In the 1920s, the waist was no longer emphasized by means of a corset. However, corsets did not disappear that easily from women's wardrobes because, in the 1940s and 1950s, waistlines were once again highlighted by the use of crinolines. At that time, corsets tended to be replaced by bras and girdles, the latter being used to compress the hips and lower abdomen while allowing a much greater freedom of movement. Panty girdles eventually replaced girdles, but it was not until the 1960s that their use became widespread.

In the early 20th century, the corset was a very important item of clothing for women, especially in urban areas. Corsets made their waists look slim. Slimness was in at the time, but not as much as today, according to some women. Girls began wearing corsets when they were young. At first, some complained that corsets were not very comfortable, but with time they got used to them.

In rural areas, women wore corsets only on Sunday. It was the preferred day for dressing like their urban counterparts. Because of the nature of their work, rural women could not afford to be ve Read More
From Corsets to Girdles

In the 1920s, the waist was no longer emphasized by means of a corset. However, corsets did not disappear that easily from women's wardrobes because, in the 1940s and 1950s, waistlines were once again highlighted by the use of crinolines. At that time, corsets tended to be replaced by bras and girdles, the latter being used to compress the hips and lower abdomen while allowing a much greater freedom of movement. Panty girdles eventually replaced girdles, but it was not until the 1960s that their use became widespread.

In the early 20th century, the corset was a very important item of clothing for women, especially in urban areas. Corsets made their waists look slim. Slimness was in at the time, but not as much as today, according to some women. Girls began wearing corsets when they were young. At first, some complained that corsets were not very comfortable, but with time they got used to them.

In rural areas, women wore corsets only on Sunday. It was the preferred day for dressing like their urban counterparts. Because of the nature of their work, rural women could not afford to be very restricted in their movements. Two-piece corsets gave them more freedom but still limited movement.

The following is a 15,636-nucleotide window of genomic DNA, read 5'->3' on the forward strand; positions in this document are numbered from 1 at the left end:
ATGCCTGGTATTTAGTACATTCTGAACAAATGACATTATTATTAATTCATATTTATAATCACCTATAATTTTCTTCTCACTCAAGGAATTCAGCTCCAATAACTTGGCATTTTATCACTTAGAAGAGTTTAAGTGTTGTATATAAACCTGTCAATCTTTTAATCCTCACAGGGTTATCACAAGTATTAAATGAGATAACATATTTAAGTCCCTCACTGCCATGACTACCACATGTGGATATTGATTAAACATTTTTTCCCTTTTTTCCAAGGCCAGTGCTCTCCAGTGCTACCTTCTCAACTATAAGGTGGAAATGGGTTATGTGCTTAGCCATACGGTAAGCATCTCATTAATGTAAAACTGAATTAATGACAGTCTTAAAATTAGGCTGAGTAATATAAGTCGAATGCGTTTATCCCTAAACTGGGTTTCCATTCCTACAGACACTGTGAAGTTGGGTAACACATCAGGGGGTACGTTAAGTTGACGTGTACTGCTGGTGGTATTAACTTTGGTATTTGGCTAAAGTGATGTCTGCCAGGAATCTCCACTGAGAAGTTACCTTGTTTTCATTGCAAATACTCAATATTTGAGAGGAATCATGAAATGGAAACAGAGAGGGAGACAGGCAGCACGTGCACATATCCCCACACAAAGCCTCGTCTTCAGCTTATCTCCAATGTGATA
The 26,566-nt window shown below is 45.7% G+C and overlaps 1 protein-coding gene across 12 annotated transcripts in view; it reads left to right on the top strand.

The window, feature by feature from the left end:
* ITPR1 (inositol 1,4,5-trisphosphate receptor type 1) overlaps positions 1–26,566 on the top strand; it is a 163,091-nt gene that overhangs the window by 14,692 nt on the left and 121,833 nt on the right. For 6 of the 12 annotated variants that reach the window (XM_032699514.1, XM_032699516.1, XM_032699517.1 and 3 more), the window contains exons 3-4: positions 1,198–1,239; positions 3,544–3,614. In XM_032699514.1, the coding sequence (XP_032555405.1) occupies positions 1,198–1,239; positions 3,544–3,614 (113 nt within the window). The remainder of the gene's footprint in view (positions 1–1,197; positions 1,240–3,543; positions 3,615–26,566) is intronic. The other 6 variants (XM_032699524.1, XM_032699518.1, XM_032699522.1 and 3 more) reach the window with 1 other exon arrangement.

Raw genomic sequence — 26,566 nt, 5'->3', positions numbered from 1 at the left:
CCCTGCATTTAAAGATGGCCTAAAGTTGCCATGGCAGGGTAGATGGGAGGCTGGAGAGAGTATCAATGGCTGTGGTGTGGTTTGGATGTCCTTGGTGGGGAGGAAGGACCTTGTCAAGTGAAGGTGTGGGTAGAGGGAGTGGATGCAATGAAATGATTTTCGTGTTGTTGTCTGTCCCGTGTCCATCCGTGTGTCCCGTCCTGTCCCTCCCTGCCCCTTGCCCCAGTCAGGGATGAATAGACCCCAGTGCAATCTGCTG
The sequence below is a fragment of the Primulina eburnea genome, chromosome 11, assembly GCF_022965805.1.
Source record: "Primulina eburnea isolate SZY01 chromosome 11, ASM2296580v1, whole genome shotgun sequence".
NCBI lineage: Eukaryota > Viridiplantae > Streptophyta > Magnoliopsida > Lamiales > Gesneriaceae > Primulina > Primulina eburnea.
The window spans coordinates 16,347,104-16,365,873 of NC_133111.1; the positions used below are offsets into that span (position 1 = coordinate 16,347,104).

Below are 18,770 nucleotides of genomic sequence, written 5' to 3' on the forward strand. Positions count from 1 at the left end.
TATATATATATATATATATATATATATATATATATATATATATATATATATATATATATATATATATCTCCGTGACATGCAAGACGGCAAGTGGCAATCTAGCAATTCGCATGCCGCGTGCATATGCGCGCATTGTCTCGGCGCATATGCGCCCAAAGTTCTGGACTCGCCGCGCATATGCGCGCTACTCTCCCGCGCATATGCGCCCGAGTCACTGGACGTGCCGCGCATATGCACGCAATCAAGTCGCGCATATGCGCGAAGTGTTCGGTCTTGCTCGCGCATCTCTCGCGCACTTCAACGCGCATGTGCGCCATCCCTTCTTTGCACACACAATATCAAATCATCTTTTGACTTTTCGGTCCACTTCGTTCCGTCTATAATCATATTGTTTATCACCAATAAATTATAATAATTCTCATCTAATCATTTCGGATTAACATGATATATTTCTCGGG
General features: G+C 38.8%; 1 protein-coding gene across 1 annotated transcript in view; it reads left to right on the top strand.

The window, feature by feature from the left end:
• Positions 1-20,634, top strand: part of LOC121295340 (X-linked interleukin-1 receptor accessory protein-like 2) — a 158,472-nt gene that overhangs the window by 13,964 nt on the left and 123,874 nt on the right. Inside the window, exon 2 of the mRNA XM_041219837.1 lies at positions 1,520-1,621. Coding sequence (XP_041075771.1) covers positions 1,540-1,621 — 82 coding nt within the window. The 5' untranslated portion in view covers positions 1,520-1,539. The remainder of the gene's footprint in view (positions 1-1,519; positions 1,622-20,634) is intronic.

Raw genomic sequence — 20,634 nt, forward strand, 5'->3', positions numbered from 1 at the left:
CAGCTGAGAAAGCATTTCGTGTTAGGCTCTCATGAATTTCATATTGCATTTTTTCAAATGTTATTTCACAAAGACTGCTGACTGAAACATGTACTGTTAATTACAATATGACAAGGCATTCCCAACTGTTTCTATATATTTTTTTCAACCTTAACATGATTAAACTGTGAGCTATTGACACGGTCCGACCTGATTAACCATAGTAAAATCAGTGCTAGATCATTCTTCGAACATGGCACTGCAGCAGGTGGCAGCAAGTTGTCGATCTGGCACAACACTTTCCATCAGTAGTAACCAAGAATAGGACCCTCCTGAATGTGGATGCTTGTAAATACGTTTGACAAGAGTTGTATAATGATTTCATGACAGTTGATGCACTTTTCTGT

Girls' Clothing Modelled on Women's

Historians have always noticed similarities between women's clothing and girls' wear. In the early 20th century, there were differences; clothing designed for girls had deeper necklines and shorter sleeves. However, catalogue publishers targeted young girls in their corset ads. There were no such similarities between the clothing worn by men and young boys, but clothing worn by men did resemble that of adolescent boys to a certain extent.

Conclusion

Catalogues provoked great change and had considerable influence on women's fashion, creating a new market that in turn affected production. Since mail-order services allowed people to buy what was featured in catalogues, consumption patterns were also significantly transformed.

Women discovered new fashions and trends and catalogues helped them stay up to date. Catalogues thus influenced culture, tastes, and consumer choices. They made the world of fashion more accessible.

© Canadian Museum of Civilization Corporation

Black and white beauty products page from a catalogue

Corset sold in Dupuis Frères Spring/Summer Catalogue, 1944, p. 16.

Used with permission of Josette Dupuis-Leman, Canadian Postal Museum
1944
1997.31.8
©Dupuis Frères Limitée


Catalogue page with drawings of children in undergarmets and nightware

Eaton's Spring/Summer Catalogue, 1959, p. 136.

Used with permission of Sears Canada Inc., Canadian Postal Museum,

1993.115.2 a-c.
© Sears Canada Inc.


Learning Objectives

The learner will:
  • observe and identify the characteristics of early 20th century lifestyle;
  • compare the evolution of the Canadian and Quebec society over several decades;
  • explain the similarities and differences between past and present society;
  • discuss the main events of the 20th century (economic crisis, World Wars, unionization, feminist movement) and the impact that they had on Canadian and Quebec societies.